Mortality and Morbidity Data for Infants with Extremely Low Birthweights (ELBW)

The data presented in this section of the NRP website are intended to serve as reference material for Chapter 9 of the NRP Textbook, Edition 5. They are not intended to reflect exact current outcome data in your hospital or your perinatal region. However, the NRP Steering Committee believes that these data are sufficiently representative of ELBW outcome to help the practitioner when counseling parents about resuscitation options at the margin of viability. It is very important that these data be considered in combination with local and regional statistics that may better reflect available resources and care practices. Although the NRP is designed for health care practitioners who practice in the United States, we have included some data collected in other developed countries, because in some cases these represented a more comprehensive data set.

The following additional caveats should be considered when interpreting the data:

  • Most of the studies reported data only for babies who were born alive; further, some studies only report outcomes for those babies who were resuscitated and admitted to neonatal units.
  • Institutional definitions of "born alive" may have varied among the studies, and there were likely inconsistencies in the aggressiveness with which babies with estimated gestational ages <26 weeks were resuscitated in the different study populations.
  • Much of the mortality data and all of the morbidity data are derived from babies who were born over a decade ago, when the techniques, resources, and philosophy concerning resuscitation and management of ELBW babies were different than they are today.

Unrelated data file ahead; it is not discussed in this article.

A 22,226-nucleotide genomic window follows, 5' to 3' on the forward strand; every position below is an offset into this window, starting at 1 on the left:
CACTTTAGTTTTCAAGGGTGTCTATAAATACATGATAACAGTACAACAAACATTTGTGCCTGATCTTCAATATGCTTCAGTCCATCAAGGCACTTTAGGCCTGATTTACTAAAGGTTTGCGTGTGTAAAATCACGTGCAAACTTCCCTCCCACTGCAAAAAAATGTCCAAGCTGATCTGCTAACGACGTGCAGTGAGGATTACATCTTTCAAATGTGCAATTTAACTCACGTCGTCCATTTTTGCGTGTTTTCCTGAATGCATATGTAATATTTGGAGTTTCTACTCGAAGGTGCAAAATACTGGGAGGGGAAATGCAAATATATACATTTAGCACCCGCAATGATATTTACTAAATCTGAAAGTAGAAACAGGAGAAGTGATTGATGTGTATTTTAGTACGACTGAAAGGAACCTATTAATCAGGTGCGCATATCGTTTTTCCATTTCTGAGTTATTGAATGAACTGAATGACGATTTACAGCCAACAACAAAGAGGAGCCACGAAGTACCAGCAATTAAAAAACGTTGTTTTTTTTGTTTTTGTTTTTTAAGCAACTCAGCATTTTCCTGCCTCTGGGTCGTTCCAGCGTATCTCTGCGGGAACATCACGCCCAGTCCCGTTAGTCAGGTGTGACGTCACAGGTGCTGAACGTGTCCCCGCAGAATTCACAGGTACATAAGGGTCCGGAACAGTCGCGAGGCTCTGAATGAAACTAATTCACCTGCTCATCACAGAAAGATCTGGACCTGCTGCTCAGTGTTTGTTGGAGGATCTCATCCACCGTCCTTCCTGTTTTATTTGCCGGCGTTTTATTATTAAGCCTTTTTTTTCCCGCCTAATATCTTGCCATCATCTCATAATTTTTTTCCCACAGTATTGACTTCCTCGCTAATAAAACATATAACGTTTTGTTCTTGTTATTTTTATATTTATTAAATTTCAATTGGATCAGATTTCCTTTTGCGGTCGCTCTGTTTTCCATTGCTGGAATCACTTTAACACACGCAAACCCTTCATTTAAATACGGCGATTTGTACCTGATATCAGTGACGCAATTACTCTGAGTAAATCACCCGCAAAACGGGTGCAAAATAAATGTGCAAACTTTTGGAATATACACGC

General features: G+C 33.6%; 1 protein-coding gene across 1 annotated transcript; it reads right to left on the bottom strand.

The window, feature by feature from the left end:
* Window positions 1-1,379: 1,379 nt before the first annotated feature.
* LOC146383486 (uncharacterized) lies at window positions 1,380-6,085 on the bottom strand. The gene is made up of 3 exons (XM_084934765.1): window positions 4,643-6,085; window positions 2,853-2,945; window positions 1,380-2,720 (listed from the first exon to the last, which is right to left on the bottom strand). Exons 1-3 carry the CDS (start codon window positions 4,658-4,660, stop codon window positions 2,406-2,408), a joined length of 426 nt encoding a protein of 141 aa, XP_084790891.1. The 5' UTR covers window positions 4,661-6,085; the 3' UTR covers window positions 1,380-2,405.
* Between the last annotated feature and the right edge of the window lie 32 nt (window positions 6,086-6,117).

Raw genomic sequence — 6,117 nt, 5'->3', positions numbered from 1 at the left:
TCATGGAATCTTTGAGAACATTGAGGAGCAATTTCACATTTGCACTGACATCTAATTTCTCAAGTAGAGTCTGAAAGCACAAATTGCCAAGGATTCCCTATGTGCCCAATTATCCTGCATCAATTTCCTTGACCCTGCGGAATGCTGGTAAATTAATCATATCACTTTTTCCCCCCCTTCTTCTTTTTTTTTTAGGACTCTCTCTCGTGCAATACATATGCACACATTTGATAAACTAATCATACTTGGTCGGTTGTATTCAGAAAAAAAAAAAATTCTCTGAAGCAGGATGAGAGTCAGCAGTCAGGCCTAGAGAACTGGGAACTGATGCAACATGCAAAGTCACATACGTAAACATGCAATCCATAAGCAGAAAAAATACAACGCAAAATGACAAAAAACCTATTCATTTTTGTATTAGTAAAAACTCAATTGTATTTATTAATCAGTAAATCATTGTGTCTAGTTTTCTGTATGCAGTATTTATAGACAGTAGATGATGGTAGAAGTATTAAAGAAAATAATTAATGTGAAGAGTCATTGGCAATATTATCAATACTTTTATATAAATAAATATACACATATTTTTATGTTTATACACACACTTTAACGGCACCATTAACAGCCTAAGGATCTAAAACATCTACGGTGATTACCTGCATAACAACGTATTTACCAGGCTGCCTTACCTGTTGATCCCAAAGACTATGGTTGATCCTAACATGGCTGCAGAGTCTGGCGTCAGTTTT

• Most of the studies reflect data from babies born in facilities with comprehensive resuscitation resources and personnel who had been recently trained in optimum resuscitation techniques.

The represented datasets were reported in the following publications:

  1. Costeloe K, Hennessy E, Gibson AT, Marlow N et al. The EPICure study: outcomes to discharge from hospital for infants born at the threshold of viability. Pediatrics 2000, 106: 659-671.
  2. Lemons J, Bauer C, Oh W, Korones S, et al. Very low birth weight outcomes of the National Institute of Child Health and Human Development Neonatal Research Network, January 1995 through December 1996. Pediatrics 2001, 107:e1-e8.
  3. Markestad T, Kaaresen PI, Ronnestad A, Reigstad H, Lossius K et al. Early death, morbidity and need of treatment among extremely premature infants. Pediatrics 2005, 115: 1289-98.
  4. Finer N, Horbar JD, Carpenter JH for the Vermont Oxford Network. Cardiopulmonary resuscitation in the very low birthweight infant. The Vermont Oxford experience. Pediatrics 1999; 104: 428-34.
  5. National Center for Health Statistics, 2001.
  6. Vohr B, Wright L, Poole W, and McDonald S. Neurodevelopmental outcomes of extremely low birth weight infants <32 weeks’ gestation between 1993 and 1998.